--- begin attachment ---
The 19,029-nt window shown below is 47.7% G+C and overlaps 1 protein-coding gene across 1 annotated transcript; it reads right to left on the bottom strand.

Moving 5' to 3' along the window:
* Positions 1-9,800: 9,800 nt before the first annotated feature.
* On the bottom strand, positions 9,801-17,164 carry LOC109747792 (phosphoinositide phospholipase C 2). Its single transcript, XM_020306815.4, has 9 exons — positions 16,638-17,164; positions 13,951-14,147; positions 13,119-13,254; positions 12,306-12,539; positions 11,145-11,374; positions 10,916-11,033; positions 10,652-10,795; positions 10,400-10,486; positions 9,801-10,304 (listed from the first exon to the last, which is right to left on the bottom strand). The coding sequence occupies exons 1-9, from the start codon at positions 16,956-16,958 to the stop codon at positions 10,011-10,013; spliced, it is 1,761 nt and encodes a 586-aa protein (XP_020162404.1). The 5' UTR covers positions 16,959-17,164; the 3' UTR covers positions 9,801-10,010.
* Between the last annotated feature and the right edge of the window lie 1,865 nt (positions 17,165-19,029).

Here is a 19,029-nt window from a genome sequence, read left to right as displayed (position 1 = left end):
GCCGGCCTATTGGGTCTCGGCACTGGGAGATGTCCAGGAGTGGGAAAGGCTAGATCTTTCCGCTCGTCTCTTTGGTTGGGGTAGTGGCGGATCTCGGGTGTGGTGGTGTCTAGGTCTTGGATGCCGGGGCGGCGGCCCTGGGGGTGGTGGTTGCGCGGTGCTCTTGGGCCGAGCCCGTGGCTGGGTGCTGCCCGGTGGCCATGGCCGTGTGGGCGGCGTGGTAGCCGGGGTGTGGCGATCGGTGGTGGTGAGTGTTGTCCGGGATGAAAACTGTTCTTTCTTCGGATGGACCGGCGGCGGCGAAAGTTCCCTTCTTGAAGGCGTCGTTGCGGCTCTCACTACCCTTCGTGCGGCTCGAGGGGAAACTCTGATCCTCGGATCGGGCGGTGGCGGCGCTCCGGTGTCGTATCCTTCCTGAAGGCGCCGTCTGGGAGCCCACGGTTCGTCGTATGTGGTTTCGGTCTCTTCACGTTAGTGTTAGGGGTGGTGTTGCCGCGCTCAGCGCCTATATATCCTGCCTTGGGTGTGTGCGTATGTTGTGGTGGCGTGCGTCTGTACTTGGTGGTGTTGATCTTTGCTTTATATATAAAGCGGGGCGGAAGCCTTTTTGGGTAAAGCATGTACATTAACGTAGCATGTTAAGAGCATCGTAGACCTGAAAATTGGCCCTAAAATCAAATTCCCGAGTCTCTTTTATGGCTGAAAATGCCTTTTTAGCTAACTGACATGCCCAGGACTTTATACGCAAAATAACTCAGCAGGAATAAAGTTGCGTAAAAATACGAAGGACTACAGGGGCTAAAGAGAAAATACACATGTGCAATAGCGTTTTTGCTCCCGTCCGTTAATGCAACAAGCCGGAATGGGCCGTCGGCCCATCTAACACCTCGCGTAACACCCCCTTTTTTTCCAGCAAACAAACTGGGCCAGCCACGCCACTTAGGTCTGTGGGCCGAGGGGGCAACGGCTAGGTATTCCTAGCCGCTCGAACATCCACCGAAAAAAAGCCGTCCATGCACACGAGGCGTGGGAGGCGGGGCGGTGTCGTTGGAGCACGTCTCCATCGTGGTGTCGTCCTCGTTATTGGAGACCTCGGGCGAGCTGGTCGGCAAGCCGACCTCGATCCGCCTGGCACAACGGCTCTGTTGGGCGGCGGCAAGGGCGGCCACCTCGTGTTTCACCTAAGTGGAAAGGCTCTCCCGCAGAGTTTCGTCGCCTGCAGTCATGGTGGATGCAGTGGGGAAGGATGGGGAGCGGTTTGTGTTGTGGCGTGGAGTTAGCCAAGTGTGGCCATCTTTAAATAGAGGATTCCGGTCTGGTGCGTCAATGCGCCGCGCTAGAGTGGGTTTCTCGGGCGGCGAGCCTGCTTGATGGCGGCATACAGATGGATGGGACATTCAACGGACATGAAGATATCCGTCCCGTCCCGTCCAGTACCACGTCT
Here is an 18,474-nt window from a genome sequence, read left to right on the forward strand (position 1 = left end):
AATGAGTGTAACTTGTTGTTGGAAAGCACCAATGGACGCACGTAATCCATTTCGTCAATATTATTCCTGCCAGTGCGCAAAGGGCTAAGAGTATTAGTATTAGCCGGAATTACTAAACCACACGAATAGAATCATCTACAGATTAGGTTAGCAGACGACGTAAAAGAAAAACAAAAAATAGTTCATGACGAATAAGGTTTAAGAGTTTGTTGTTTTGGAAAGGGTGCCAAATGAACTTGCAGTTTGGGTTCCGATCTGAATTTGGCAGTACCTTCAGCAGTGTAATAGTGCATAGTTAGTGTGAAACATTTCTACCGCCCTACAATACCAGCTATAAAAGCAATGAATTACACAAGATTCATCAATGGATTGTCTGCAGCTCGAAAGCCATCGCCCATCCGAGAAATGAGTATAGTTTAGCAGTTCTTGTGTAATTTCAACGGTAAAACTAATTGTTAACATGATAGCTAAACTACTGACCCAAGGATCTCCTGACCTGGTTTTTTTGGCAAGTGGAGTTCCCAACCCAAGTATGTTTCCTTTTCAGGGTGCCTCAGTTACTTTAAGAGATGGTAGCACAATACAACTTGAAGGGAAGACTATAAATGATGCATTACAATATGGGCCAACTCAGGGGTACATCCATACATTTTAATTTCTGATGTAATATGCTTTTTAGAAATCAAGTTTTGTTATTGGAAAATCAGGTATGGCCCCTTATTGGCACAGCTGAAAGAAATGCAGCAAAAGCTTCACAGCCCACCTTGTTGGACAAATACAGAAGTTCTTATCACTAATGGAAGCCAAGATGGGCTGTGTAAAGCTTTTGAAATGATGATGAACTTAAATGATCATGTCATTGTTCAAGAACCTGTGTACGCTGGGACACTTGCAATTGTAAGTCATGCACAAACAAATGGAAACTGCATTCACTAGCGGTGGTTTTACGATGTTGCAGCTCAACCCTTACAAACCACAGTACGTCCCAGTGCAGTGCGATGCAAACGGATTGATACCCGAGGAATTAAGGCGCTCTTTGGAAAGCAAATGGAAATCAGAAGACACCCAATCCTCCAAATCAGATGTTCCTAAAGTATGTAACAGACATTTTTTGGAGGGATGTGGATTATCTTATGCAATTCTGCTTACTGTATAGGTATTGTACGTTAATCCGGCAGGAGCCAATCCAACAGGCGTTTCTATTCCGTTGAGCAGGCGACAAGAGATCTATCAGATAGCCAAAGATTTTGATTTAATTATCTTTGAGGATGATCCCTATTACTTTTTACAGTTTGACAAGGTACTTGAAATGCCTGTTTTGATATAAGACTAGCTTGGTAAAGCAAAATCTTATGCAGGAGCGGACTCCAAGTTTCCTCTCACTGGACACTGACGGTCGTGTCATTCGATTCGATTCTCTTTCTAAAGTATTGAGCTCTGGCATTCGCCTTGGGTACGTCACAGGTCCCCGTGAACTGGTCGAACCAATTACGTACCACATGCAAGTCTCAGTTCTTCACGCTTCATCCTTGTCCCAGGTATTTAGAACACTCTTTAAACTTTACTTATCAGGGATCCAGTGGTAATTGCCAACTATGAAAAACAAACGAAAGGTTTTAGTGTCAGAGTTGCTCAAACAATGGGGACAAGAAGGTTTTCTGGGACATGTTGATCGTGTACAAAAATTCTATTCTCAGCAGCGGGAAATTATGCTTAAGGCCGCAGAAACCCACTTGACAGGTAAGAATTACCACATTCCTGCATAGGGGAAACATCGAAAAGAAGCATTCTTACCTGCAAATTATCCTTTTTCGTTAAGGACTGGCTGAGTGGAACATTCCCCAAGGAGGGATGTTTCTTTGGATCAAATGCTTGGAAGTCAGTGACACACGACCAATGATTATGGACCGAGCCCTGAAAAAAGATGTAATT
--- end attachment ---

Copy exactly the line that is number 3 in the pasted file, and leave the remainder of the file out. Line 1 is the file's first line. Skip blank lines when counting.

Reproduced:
* Positions 1-9,800: 9,800 nt before the first annotated feature.